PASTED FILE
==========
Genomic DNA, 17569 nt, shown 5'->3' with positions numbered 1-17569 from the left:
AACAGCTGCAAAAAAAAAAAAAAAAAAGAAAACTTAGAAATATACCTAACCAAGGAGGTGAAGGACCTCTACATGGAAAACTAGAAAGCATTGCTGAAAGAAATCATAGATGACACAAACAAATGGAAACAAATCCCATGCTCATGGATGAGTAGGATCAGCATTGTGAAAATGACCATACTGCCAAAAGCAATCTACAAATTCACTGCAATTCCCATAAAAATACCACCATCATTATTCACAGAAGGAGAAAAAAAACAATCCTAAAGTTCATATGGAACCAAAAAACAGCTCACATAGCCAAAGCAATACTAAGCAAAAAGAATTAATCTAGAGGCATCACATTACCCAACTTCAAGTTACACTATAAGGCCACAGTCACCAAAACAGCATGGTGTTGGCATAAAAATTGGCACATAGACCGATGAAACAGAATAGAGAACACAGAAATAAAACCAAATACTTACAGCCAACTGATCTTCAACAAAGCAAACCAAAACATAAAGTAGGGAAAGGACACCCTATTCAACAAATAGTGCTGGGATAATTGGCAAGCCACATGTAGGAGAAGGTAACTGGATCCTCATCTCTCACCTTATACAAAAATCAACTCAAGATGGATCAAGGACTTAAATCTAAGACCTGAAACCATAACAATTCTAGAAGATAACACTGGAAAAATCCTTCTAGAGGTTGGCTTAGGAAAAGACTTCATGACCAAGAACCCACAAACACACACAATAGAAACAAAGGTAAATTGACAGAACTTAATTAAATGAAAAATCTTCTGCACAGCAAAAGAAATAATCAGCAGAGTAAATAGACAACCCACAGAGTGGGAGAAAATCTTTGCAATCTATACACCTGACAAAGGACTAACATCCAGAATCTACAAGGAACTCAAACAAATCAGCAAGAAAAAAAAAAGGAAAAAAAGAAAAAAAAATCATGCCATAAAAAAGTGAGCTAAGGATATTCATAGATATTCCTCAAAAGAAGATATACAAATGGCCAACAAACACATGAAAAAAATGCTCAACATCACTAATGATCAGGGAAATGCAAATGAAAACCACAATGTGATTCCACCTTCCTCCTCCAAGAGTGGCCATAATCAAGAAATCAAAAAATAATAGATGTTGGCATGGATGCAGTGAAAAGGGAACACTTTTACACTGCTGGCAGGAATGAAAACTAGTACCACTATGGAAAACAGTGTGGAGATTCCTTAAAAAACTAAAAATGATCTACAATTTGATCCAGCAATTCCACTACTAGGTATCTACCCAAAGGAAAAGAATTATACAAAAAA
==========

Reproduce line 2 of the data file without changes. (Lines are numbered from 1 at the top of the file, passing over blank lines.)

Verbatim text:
AACAGCTGCAAAAAAAAAAAAAAAAAAGAAAACTTAGAAATATACCTAACCAAGGAGGTGAAGGACCTCTACATGGAAAACTAGAAAGCATTGCTGAAAGAAATCATAGATGACACAAACAAATGGAAACAAATCCCATGCTCATGGATGAGTAGGATCAGCATTGTGAAAATGACCATACTGCCAAAAGCAATCTACAAATTCACTGCAATTCCCATAAAAATACCACCATCATTATTCACAGAAGGAGAAAAAAAACAATCCTAAAGTTCATATGGAACCAAAAAACAGCTCACATAGCCAAAGCAATACTAAGCAAAAAGAATTAATCTAGAGGCATCACATTACCCAACTTCAAGTTACACTATAAGGCCACAGTCACCAAAACAGCATGGTGTTGGCATAAAAATTGGCACATAGACCGATGAAACAGAATAGAGAACACAGAAATAAAACCAAATACTTACAGCCAACTGATCTTCAACAAAGCAAACCAAAACATAAAGTAGGGAAAGGACACCCTATTCAACAAATAGTGCTGGGATAATTGGCAAGCCACATGTAGGAGAAGGTAACTGGATCCTCATCTCTCACCTTATACAAAAATCAACTCAAGATGGATCAAGGACTTAAATCTAAGACCTGAAACCATAACAATTCTAGAAGATAACACTGGAAAAATCCTTCTAGAGGTTGGCTTAGGAAAAGACTTCATGACCAAGAACCCACAAACACACACAATAGAAACAAAGGTAAATTGACAGAACTTAATTAAATGAAAAATCTTCTGCACAGCAAAAGAAATAATCAGCAGAGTAAATAGACAACCCACAGAGTGGGAGAAAATCTTTGCAATCTATACACCTGACAAAGGACTAACATCCAGAATCTACAAGGAACTCAAACAAATCAGCAAGAAAAAAAAAAGGAAAAAAAGAAAAAAAAATCATGCCATAAAAAAGTGAGCTAAGGATATTCATAGATATTCCTCAAAAGAAGATATACAAATGGCCAACAAACACATGAAAAAAATGCTCAACATCACTAATGATCAGGGAAATGCAAATGAAAACCACAATGTGATTCCACCTTCCTCCTCCAAGAGTGGCCATAATCAAGAAATCAAAAAATAATAGATGTTGGCATGGATGCAGTGAAAAGGGAACACTTTTACACTGCTGGCAGGAATGAAAACTAGTACCACTATGGAAAACAGTGTGGAGATTCCTTAAAAAACTAAAAATGATCTACAATTTGATCCAGCAATTCCACTACTAGGTATCTACCCAAAGGAAAAGAATTATACAAAAAA